More than 2.000 former Nazi collaborators are retiring

More than 2.000 former Nazi collaborators are retiring

All over the world

More than 2.000 people - three-quarters of them in Europe - received pensions in February from former collaborators of Germany's Nazi regime or those forcibly recruited, the German Labor Ministry told AFP today.

The Belgian parliament on Thursday passed a motion calling on the government to end these pensions granted by Germany. 18 elderly Nazi collaborators are currently retiring in Belgium.

In all, 2.033 such meetings were held worldwide in February. The amount of the pension reaches up to 1.300 euros per month.

In Europe, 1.532 people are retiring, of which 573 are in Poland. They are followed by Slovenia (184), Austria (101) and the Czech Republic (94). The list also includes Croatia with 71 retirees, France with 54, Hungary with 48 and Britain with 34.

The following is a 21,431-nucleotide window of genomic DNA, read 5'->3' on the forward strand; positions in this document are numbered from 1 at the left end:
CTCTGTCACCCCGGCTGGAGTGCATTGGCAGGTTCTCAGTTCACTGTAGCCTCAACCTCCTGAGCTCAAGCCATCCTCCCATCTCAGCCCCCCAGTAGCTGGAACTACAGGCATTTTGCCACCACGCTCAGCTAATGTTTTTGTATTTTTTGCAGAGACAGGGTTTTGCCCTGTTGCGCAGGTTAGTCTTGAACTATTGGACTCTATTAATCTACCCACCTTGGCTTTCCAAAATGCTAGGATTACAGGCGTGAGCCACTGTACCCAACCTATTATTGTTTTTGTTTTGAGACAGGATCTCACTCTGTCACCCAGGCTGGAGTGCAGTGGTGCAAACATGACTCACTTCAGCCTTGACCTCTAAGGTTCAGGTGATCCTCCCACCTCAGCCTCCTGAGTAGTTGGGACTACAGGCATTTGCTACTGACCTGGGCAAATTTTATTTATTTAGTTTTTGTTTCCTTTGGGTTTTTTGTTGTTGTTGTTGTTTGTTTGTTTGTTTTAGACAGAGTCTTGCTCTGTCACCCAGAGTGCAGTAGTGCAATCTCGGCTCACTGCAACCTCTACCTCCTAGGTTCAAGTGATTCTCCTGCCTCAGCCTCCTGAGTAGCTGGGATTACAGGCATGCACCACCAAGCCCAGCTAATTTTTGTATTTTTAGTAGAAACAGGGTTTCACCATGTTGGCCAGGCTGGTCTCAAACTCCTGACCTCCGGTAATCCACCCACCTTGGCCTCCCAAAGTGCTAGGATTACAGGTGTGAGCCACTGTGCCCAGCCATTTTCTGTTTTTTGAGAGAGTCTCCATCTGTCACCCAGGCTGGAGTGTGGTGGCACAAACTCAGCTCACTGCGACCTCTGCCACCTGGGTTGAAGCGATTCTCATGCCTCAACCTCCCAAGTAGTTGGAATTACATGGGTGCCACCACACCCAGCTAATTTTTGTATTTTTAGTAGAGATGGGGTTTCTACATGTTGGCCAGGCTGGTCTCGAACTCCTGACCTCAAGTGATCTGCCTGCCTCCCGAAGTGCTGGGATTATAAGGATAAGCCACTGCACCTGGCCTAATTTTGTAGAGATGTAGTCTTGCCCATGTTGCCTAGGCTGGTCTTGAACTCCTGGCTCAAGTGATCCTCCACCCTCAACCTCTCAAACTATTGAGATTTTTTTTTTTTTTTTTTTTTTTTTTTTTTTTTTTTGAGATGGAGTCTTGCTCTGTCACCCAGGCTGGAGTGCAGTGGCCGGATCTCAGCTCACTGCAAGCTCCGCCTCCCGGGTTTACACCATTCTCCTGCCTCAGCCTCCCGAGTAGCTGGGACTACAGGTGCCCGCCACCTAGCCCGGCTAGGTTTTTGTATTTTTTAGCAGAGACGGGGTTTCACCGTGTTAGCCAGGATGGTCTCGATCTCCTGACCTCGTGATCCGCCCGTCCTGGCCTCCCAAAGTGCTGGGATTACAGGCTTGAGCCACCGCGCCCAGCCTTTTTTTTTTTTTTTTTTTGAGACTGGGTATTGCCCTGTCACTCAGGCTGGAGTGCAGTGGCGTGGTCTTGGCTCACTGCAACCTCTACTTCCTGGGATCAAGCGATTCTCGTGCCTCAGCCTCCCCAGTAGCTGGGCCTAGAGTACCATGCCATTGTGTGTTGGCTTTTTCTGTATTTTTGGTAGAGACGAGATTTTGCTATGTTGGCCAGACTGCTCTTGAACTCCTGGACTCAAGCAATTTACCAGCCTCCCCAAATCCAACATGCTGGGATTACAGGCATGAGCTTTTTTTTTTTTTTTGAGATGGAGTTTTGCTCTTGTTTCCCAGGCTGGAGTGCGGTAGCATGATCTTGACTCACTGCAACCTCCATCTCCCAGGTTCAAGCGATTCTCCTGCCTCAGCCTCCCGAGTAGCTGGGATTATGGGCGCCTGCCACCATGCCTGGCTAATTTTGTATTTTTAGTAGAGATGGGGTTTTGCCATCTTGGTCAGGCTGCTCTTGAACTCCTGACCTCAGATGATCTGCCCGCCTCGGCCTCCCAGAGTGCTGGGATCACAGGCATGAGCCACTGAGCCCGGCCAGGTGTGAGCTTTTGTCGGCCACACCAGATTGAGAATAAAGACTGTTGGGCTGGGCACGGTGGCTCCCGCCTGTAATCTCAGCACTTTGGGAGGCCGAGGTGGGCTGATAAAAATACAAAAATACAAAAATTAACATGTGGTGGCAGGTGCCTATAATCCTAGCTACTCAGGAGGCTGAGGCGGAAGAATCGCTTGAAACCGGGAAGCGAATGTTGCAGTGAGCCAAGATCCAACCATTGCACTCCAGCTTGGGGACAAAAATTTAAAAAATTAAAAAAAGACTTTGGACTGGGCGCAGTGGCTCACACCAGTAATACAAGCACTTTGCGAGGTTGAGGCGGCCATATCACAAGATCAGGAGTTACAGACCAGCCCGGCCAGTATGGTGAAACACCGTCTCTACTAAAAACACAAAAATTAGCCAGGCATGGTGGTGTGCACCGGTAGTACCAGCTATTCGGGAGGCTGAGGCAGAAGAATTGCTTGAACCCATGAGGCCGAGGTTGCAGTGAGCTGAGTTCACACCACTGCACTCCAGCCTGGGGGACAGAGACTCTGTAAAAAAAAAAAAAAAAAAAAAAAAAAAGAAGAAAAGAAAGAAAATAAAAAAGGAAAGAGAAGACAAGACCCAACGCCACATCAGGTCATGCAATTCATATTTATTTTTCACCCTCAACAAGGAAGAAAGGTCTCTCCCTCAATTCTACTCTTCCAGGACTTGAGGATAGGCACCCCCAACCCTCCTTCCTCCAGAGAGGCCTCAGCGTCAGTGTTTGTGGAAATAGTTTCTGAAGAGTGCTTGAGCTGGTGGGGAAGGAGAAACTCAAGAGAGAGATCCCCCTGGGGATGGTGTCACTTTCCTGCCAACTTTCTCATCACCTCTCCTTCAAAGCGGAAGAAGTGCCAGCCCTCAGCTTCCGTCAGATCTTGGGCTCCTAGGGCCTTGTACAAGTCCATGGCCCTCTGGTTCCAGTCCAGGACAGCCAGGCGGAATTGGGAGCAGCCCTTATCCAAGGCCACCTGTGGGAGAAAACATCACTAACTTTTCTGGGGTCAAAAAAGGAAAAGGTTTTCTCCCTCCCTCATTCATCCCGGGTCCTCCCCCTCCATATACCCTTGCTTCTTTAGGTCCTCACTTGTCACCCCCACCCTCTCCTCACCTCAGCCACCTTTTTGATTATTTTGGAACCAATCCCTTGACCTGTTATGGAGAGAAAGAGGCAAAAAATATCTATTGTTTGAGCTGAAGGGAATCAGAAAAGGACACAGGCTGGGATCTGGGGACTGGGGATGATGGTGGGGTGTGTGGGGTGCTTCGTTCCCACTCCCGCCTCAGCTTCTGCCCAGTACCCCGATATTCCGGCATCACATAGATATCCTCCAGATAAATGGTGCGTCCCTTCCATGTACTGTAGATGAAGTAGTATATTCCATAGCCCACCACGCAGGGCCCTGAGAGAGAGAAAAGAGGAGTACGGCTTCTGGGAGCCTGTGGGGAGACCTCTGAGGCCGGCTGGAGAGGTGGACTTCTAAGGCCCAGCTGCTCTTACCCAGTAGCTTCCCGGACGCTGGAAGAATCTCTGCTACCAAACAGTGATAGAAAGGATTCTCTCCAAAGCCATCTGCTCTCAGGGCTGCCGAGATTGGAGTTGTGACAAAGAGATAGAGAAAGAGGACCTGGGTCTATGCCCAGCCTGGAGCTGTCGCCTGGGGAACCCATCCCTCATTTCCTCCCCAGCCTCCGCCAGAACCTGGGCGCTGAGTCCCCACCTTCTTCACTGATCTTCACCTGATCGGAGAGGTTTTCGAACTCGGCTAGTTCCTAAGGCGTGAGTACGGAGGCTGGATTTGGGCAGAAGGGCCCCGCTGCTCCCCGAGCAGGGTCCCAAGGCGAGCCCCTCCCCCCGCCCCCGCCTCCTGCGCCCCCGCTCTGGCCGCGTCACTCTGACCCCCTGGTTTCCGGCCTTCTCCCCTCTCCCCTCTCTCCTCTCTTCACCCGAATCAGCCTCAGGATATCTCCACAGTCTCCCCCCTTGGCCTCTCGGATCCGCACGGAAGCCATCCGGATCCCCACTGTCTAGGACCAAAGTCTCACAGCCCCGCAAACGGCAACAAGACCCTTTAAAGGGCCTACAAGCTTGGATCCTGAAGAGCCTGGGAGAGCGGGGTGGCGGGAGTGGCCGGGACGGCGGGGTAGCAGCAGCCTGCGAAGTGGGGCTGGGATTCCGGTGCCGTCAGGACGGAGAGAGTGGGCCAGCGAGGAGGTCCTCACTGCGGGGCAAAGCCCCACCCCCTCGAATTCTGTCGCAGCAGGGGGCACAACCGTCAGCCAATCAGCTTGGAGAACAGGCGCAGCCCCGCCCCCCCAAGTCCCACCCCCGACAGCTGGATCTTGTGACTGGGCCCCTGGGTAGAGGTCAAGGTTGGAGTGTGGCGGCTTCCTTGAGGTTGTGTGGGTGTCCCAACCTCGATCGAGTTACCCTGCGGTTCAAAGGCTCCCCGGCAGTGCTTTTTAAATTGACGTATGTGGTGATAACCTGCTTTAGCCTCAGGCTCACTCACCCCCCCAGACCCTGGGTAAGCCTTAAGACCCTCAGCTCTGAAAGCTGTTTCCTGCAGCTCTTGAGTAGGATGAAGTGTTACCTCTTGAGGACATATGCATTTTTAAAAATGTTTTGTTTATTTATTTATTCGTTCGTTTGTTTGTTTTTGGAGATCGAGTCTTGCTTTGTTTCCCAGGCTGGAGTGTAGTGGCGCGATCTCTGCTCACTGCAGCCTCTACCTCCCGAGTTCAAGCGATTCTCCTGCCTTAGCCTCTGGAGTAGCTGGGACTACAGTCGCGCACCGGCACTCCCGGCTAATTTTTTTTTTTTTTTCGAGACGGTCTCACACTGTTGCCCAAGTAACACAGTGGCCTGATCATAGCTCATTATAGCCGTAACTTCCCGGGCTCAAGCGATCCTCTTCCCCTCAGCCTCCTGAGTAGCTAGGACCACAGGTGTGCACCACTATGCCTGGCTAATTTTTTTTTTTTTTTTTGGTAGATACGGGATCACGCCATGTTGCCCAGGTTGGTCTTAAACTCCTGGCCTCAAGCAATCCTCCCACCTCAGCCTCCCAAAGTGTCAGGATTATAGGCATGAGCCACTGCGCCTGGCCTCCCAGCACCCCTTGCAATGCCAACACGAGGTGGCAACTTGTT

There are only 13 beneficiaries in Africa, of which 9 in South Africa and the rest in Namibia.

There are 250 retired Nazi partners in the United States, 121 in Canada, 18 in Brazil and 8. 409 in the United States.

Another 44 retirees live in Australia and about 30 in Asia - 12 of them in Thailand.

These pensions are granted under a 1951 German law that compensates Germans who have been victims of war. These include both former Nazis and collaborators with the Hitler regime abroad, as well as people who have been forcibly recruited. The law excludes former members of the SS, as well as all those convicted of war crimes.

Since 2008, the law has allowed German states granting these pensions to abolish them. However, there are very few cases where this has happened, according to data available in 2017 by the German federal government.